Steven Ghivizzani, Ph.D.
Professor of Orthopaedics and Rehabilitation & Molecular Genetics and Microbiology
College of Medicine
2011 AwardeeSteven C. Ghivizzani’s work focuses on the development of gene-based treatments for musculoskeletal disorders.
He has been working to adapt gene transfer technologies as drug delivery systems to achieve prolonged, localized production of proteins with therapeutic and/or regenerative properties at sites of disease or injury.
Research for arthritis gene therapy has progressed the furthest, following two complementary paths. The first has involved the characterization of candidate anti-arthritic genes for their capacity to inhibit disease when delivered and over-expressed in the joints of animals with experimental arthritis. The second has been more mechanistic, as Ghivizzani has worked to develop an understanding of the biology of local gene transfer to joint tissues, to identify the cell populations and gene delivery approaches that together enable prolonged expression of therapeutic transgenes intra-articularly.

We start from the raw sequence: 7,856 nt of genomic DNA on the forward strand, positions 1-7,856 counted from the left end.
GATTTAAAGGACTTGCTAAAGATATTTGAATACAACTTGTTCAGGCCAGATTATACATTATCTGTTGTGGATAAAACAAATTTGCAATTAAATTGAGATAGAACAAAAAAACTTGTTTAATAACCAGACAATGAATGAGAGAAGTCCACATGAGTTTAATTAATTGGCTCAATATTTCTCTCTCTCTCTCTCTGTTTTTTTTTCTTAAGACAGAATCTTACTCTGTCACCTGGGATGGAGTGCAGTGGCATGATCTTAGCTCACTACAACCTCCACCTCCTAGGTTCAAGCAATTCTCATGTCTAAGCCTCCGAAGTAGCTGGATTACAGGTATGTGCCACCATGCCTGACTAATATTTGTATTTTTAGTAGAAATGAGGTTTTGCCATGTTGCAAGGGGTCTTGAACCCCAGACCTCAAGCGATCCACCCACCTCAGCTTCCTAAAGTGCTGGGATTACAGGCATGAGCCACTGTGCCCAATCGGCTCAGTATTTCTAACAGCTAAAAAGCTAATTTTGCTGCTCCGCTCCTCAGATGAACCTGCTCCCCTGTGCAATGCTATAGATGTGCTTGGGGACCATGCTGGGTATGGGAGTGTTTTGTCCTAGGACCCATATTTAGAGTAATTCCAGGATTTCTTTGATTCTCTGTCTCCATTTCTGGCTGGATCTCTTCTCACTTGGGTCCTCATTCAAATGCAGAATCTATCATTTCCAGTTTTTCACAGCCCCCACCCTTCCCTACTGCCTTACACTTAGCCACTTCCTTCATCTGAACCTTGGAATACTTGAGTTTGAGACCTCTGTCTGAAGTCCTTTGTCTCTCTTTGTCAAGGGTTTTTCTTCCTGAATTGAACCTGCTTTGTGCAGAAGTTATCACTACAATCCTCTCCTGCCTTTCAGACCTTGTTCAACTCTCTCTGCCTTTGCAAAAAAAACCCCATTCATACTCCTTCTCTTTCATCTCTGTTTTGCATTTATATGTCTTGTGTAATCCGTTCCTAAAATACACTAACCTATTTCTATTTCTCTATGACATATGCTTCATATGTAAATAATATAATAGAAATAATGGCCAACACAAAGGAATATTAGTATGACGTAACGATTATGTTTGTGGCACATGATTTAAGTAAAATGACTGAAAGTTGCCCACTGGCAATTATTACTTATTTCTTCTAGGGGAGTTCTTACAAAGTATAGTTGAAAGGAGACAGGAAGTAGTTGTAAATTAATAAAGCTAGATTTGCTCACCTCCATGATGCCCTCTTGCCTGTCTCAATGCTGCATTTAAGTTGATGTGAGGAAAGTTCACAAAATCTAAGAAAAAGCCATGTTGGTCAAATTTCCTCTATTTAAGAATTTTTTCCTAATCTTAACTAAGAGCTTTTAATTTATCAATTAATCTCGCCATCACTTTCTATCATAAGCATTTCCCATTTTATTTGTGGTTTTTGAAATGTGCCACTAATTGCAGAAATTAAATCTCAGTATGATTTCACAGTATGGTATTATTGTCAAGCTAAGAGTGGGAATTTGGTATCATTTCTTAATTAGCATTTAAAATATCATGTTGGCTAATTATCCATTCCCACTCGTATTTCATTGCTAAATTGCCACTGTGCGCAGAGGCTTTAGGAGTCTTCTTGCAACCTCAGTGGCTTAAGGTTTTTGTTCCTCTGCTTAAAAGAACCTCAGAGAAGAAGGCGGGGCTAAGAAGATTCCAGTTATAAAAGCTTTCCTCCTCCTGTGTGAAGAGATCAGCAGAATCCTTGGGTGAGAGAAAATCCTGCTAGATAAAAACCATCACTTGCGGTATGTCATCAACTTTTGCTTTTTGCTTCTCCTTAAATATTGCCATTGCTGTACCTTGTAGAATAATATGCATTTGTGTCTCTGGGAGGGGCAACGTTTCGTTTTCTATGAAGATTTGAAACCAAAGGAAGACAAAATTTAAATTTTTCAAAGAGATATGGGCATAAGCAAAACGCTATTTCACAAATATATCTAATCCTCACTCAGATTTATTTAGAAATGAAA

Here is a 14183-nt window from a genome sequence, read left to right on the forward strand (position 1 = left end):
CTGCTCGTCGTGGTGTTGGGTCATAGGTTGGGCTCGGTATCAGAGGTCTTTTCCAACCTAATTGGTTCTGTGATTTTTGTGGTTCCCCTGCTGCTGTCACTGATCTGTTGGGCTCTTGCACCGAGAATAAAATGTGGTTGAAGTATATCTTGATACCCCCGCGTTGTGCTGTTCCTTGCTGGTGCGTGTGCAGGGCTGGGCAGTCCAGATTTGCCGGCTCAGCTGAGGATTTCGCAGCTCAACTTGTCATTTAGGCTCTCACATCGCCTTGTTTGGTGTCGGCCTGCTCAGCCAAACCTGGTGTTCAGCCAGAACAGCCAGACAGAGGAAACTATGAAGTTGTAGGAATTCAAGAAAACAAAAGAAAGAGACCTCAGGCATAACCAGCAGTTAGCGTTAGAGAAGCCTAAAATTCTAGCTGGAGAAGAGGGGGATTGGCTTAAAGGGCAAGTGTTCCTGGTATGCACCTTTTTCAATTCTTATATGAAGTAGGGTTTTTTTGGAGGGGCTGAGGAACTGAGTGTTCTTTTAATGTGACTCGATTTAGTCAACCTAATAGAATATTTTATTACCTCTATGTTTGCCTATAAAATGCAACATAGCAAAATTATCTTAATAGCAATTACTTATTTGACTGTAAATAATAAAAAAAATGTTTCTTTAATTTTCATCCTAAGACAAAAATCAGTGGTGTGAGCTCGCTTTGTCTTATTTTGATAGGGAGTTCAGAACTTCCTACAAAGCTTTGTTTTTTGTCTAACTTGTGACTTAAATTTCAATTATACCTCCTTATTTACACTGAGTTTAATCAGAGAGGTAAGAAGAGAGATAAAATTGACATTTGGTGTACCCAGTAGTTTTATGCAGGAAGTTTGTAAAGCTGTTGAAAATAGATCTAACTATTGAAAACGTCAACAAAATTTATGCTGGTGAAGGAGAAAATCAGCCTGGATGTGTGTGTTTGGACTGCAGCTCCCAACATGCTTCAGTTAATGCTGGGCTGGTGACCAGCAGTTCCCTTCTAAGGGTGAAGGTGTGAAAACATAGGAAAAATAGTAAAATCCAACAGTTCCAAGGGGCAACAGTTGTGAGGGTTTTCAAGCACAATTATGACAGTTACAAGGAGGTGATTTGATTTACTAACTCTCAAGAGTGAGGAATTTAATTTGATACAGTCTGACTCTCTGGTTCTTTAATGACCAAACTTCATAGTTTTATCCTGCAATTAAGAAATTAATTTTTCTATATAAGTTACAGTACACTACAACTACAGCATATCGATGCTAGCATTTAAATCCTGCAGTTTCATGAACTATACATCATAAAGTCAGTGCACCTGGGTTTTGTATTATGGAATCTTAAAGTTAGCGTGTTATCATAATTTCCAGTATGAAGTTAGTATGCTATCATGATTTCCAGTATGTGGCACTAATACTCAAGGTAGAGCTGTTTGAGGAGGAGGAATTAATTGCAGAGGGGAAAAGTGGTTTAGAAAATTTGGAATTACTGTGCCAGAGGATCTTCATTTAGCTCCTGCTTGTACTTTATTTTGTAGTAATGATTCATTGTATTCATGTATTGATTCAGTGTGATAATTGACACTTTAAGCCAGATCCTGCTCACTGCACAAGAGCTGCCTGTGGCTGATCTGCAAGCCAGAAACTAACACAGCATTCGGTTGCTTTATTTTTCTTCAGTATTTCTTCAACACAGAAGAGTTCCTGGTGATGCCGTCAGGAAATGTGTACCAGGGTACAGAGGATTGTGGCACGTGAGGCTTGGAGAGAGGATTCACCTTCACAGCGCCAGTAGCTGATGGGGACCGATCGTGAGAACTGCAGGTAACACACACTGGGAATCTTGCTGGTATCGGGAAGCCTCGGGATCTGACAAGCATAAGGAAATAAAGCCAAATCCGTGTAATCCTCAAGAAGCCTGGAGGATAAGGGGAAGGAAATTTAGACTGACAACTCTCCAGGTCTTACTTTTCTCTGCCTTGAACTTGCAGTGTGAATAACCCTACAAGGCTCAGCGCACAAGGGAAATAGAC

Ghivizzani has been working to develop a novel therapy for achondroplasia (dwarfism) using soluble receptors for fibroblast growth factor receptor 3 (FGFR3). Over 98% of the people with achondroplasia have the identical mutation in the gene for FGFR3, which normally serves as a negative regulator of proliferation and maturation of growth plate chondrocytes. This mutation causes FGFR3 to be hyperactive, leading to over-repression of endochondral bone growth and, in turn, shortened stature. By delivering systemically, soluble forms of FGFR3 that titrate circulating FGFR3 ligands, Ghivizzani has been able to reduce aberrant FGFR3 signaling to rescue bone growth in neonatal dwarf mice, which bear the orthologous FRGR3 mutation.
Ghivizzani has been working to explore the nature of intra-tumoral heterogeneity in osteosarcoma. Using the promoter for human Oct4 linked to a GFP reporter, he has been able to selectively identify, characterize, and clone highly virulent, tumor-initiating cells in this form of cancer. Differential analysis of the global expression patterns of the tumorigenic and non-tumorigenic cells within individual osteosarcomas points to the specific molecular mechanisms responsible for the disparate activities of these cells.